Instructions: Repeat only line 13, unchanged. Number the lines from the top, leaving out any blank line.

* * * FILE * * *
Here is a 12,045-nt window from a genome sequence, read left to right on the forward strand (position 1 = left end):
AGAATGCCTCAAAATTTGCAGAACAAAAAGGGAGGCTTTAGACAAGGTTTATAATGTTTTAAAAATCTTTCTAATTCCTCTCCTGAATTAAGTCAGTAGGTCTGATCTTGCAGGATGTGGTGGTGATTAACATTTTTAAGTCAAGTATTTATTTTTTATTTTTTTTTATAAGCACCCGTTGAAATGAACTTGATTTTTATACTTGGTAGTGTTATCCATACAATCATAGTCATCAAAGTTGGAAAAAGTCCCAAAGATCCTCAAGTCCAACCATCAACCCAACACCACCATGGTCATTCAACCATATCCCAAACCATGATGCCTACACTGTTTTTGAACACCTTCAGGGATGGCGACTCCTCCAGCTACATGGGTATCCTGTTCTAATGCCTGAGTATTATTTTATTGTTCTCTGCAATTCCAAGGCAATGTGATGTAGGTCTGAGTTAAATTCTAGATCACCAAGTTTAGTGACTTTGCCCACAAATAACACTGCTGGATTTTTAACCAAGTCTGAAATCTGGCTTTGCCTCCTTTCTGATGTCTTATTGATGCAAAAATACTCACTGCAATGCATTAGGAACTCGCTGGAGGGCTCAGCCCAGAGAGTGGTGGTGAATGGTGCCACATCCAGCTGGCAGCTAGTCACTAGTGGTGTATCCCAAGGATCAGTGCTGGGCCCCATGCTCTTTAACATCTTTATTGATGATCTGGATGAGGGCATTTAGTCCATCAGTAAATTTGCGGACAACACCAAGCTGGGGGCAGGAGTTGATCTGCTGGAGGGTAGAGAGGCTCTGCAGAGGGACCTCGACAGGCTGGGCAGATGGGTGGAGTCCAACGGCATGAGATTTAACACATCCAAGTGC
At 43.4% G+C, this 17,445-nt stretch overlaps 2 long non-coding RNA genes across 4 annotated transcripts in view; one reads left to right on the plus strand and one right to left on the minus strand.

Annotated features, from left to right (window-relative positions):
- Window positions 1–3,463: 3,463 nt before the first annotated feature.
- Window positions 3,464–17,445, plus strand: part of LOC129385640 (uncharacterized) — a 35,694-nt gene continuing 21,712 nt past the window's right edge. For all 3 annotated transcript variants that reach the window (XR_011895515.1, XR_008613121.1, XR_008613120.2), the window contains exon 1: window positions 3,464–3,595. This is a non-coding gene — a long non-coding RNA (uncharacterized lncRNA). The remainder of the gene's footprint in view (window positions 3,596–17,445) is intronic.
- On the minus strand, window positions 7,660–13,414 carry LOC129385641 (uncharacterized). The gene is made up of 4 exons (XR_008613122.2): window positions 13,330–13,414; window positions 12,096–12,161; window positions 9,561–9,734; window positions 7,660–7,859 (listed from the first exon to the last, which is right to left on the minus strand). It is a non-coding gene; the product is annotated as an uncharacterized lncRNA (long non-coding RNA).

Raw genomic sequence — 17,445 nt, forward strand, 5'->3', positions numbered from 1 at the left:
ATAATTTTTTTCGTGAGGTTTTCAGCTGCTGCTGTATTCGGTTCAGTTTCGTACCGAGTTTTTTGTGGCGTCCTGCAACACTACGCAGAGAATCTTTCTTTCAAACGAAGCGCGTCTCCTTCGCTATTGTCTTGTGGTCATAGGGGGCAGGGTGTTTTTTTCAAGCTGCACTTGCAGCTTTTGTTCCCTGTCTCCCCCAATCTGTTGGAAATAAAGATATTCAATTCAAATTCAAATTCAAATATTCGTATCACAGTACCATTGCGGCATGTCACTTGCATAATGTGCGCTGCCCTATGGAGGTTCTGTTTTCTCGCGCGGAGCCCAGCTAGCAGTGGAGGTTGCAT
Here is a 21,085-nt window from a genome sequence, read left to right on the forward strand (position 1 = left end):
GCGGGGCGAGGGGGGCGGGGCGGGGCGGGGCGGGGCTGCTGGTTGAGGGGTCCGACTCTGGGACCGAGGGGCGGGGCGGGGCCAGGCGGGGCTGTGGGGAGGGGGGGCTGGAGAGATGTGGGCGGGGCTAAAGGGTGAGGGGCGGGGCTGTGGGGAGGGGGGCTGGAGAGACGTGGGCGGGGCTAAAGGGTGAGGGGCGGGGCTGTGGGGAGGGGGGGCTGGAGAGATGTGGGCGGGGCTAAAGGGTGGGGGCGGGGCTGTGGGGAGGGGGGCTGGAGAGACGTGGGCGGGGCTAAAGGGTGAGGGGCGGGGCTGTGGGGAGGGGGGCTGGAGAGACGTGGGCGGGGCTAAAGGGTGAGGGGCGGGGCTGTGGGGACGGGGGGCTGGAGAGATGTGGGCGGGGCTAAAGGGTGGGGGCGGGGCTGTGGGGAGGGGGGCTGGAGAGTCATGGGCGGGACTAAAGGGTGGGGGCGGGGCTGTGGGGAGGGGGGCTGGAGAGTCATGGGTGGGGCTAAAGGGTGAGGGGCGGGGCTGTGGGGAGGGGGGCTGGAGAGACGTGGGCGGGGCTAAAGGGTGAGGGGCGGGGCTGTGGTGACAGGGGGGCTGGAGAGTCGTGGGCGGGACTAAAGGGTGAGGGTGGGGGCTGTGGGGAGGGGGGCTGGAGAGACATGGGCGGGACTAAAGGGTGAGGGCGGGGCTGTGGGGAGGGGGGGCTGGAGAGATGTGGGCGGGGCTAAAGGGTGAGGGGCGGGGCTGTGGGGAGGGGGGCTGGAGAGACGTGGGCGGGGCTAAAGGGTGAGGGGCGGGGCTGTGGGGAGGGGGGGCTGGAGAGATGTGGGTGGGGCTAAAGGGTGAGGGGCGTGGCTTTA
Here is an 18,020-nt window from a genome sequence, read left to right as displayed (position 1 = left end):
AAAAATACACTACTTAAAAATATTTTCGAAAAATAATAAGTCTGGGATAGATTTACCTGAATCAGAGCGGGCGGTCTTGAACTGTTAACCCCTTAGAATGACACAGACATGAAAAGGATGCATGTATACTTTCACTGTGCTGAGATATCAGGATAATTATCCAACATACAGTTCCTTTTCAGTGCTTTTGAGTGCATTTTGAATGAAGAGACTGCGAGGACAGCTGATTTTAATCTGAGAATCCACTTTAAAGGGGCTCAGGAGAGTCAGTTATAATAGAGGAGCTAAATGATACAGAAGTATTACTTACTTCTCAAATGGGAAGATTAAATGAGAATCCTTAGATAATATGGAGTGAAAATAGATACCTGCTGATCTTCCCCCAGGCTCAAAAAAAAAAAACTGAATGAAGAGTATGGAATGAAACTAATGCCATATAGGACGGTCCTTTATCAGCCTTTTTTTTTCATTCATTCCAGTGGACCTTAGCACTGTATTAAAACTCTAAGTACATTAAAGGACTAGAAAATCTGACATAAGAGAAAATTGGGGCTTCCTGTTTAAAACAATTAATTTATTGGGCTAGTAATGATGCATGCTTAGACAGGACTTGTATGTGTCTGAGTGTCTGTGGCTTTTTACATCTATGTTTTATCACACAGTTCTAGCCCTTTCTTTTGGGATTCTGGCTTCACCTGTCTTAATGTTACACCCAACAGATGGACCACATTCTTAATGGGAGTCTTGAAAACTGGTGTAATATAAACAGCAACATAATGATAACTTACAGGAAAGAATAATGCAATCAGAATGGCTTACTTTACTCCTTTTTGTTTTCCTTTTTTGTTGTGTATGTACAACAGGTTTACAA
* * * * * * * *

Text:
AAAAATACACTACTTAAAAATATTTTCGAAAAATAATAAGTCTGGGATAGATTTACCTGAATCAGAGCGGGCGGTCTTGAACTGTTAACCCCTTAGAATGACACAGACATGAAAAGGATGCATGTATACTTTCACTGTGCTGAGATATCAGGATAATTATCCAACATACAGTTCCTTTTCAGTGCTTTTGAGTGCATTTTGAATGAAGAGACTGCGAGGACAGCTGATTTTAATCTGAGAATCCACTTTAAAGGGGCTCAGGAGAGTCAGTTATAATAGAGGAGCTAAATGATACAGAAGTATTACTTACTTCTCAAATGGGAAGATTAAATGAGAATCCTTAGATAATATGGAGTGAAAATAGATACCTGCTGATCTTCCCCCAGGCTCAAAAAAAAAAAACTGAATGAAGAGTATGGAATGAAACTAATGCCATATAGGACGGTCCTTTATCAGCCTTTTTTTTTCATTCATTCCAGTGGACCTTAGCACTGTATTAAAACTCTAAGTACATTAAAGGACTAGAAAATCTGACATAAGAGAAAATTGGGGCTTCCTGTTTAAAACAATTAATTTATTGGGCTAGTAATGATGCATGCTTAGACAGGACTTGTATGTGTCTGAGTGTCTGTGGCTTTTTACATCTATGTTTTATCACACAGTTCTAGCCCTTTCTTTTGGGATTCTGGCTTCACCTGTCTTAATGTTACACCCAACAGATGGACCACATTCTTAATGGGAGTCTTGAAAACTGGTGTAATATAAACAGCAACATAATGATAACTTACAGGAAAGAATAATGCAATCAGAATGGCTTACTTTACTCCTTTTTGTTTTCCTTTTTTGTTGTGTATGTACAACAGGTTTACAA